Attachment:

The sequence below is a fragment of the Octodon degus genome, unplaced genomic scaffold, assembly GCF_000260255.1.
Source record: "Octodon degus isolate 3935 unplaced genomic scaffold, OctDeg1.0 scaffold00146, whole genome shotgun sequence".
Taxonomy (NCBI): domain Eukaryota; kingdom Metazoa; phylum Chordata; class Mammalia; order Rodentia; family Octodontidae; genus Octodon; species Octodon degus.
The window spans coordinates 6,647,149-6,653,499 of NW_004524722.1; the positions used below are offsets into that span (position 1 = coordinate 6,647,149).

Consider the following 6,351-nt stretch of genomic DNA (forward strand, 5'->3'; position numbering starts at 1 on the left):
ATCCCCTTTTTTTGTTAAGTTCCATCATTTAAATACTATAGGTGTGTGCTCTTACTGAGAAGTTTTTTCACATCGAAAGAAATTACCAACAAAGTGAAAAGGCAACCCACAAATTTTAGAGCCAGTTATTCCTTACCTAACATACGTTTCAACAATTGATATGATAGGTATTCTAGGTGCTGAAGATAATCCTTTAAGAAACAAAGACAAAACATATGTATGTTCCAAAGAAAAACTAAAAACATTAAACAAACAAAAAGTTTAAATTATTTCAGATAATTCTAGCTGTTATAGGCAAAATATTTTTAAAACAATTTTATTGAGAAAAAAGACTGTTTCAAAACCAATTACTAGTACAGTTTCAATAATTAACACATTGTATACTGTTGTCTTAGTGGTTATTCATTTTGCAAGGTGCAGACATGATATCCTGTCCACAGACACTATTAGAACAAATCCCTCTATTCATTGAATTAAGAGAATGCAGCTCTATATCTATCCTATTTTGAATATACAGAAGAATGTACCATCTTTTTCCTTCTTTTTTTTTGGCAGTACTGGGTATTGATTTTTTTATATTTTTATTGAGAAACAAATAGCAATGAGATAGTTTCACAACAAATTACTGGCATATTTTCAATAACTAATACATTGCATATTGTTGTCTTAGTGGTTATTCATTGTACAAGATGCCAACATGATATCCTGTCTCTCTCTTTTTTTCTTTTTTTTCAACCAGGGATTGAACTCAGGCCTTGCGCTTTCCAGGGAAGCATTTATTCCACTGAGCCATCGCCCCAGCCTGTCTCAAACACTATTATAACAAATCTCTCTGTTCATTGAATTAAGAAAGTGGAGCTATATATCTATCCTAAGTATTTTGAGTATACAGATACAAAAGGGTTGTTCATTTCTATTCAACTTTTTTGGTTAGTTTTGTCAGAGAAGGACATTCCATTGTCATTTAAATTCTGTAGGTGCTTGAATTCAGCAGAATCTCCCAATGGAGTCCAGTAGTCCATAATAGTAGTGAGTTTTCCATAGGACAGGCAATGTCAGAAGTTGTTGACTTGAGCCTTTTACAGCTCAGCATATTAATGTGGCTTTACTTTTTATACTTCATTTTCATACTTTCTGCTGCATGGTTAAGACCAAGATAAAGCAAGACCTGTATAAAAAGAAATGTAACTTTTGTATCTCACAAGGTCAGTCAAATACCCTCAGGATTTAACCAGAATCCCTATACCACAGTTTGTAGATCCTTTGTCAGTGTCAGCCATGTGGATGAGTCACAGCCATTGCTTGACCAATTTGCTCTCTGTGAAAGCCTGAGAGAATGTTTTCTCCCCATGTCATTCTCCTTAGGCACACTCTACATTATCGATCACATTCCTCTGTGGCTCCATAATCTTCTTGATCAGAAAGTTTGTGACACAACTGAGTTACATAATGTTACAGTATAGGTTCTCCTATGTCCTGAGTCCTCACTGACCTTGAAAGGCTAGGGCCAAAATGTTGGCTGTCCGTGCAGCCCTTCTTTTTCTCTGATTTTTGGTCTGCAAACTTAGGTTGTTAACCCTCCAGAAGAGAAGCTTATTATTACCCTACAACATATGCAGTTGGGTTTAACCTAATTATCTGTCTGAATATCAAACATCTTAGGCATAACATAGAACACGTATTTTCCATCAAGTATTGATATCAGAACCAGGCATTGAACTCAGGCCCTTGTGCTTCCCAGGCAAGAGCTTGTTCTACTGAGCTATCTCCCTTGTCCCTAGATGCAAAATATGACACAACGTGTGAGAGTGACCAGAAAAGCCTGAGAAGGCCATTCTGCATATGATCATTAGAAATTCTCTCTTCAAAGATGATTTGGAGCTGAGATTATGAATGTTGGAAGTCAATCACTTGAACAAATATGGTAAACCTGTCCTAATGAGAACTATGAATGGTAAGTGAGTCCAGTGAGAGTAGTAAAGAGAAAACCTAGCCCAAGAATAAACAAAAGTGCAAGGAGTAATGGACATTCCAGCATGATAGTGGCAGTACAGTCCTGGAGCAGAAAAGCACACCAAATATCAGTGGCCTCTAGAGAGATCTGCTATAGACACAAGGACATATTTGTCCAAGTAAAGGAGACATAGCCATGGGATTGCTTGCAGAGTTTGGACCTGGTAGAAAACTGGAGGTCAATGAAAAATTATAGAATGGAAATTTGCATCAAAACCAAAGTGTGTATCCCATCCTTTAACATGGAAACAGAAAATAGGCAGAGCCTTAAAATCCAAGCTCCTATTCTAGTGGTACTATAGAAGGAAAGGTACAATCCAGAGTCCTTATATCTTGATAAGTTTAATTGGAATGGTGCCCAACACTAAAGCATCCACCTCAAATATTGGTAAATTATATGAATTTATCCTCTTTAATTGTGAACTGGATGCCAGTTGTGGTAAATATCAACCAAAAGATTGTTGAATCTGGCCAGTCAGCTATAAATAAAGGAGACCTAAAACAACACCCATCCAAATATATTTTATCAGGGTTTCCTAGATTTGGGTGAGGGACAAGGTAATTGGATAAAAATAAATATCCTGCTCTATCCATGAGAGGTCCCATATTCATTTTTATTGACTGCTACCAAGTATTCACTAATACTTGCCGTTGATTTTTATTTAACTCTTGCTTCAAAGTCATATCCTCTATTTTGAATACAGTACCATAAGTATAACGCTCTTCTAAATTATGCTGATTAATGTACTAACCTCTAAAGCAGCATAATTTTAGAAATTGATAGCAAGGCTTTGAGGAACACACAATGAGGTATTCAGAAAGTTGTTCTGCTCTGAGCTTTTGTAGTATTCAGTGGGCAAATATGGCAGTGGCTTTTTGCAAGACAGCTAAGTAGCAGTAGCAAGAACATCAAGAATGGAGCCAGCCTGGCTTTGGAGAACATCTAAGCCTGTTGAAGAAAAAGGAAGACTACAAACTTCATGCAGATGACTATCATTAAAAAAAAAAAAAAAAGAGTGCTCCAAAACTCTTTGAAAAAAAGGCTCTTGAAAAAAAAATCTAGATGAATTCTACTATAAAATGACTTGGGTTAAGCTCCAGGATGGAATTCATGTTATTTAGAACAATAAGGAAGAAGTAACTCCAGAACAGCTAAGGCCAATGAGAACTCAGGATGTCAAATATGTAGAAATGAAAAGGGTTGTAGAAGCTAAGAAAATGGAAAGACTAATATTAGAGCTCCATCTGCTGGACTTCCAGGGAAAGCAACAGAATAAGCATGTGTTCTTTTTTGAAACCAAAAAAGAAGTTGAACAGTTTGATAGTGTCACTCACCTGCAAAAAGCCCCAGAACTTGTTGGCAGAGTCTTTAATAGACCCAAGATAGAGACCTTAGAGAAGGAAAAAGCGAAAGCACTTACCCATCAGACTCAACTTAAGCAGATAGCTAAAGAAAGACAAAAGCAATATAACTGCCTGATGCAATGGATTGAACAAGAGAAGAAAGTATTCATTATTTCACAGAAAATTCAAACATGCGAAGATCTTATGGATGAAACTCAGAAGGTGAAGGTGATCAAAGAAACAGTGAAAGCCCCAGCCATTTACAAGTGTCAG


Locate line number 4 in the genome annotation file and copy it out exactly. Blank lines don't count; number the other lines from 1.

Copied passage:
The window spans coordinates 6,647,149-6,653,499 of NW_004524722.1; the positions used below are offsets into that span (position 1 = coordinate 6,647,149).